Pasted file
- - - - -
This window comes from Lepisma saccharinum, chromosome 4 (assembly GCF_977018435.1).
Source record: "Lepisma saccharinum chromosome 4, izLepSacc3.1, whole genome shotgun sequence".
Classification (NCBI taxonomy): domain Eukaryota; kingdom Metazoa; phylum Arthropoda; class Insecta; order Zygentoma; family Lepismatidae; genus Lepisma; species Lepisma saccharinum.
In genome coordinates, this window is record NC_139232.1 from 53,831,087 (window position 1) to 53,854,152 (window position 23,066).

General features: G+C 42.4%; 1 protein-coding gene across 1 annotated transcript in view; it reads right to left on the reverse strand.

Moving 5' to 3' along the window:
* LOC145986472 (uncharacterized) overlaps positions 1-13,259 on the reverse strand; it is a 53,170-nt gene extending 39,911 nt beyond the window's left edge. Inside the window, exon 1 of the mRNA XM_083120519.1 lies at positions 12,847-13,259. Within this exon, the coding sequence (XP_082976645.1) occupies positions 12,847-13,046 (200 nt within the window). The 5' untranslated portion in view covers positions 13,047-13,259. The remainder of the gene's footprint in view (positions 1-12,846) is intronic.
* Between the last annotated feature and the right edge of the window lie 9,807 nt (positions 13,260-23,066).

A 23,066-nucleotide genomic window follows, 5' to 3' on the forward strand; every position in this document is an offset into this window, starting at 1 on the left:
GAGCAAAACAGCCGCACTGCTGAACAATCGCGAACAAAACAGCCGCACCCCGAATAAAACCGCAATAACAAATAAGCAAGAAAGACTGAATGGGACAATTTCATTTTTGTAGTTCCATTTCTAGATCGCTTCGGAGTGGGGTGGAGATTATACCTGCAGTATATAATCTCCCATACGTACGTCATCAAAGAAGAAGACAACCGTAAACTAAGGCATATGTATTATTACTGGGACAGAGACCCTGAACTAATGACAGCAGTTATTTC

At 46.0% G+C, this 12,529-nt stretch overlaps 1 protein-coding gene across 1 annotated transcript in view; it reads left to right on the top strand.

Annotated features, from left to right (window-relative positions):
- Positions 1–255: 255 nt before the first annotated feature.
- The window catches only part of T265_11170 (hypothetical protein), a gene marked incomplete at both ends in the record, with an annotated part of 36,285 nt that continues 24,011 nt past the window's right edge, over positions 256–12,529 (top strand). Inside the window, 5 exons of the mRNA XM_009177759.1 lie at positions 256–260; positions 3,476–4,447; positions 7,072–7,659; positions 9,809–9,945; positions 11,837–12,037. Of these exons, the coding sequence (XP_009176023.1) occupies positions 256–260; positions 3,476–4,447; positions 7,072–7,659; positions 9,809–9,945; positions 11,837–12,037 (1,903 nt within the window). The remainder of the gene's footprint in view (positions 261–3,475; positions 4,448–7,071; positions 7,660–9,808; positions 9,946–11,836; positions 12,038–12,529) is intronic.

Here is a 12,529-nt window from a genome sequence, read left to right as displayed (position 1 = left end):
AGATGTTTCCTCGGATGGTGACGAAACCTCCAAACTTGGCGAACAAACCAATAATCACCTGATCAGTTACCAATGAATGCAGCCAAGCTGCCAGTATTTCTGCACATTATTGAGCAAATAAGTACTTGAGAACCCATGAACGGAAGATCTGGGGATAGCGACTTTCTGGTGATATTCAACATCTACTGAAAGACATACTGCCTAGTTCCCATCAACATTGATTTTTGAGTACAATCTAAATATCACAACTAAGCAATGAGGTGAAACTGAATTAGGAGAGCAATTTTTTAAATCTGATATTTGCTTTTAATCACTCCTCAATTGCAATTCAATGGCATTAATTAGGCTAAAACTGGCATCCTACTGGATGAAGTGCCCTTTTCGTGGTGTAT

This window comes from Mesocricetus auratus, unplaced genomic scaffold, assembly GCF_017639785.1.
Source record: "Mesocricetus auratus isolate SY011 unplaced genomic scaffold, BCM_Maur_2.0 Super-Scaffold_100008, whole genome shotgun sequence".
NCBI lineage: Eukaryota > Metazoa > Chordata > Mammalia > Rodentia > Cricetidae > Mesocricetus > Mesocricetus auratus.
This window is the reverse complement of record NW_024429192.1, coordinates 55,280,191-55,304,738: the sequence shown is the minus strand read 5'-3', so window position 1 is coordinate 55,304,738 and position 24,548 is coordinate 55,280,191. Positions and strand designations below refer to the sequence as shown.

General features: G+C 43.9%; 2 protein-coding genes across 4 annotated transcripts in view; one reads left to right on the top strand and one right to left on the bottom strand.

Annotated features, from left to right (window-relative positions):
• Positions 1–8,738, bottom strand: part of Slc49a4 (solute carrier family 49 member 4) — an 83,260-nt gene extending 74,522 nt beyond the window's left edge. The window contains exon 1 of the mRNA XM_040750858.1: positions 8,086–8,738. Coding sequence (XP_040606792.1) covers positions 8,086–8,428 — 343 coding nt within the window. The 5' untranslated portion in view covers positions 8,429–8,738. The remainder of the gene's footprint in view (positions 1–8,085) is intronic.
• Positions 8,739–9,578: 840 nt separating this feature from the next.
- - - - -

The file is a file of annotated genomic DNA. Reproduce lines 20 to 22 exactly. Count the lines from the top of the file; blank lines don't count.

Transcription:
This window is the reverse complement of record NW_024429192.1, coordinates 55,280,191-55,304,738: the sequence shown is the minus strand read 5'-3', so window position 1 is coordinate 55,304,738 and position 24,548 is coordinate 55,280,191. Positions and strand designations below refer to the sequence as shown.

General features: G+C 43.9%; 2 protein-coding genes across 4 annotated transcripts in view; one reads left to right on the top strand and one right to left on the bottom strand.

Annotated features, from left to right (window-relative positions):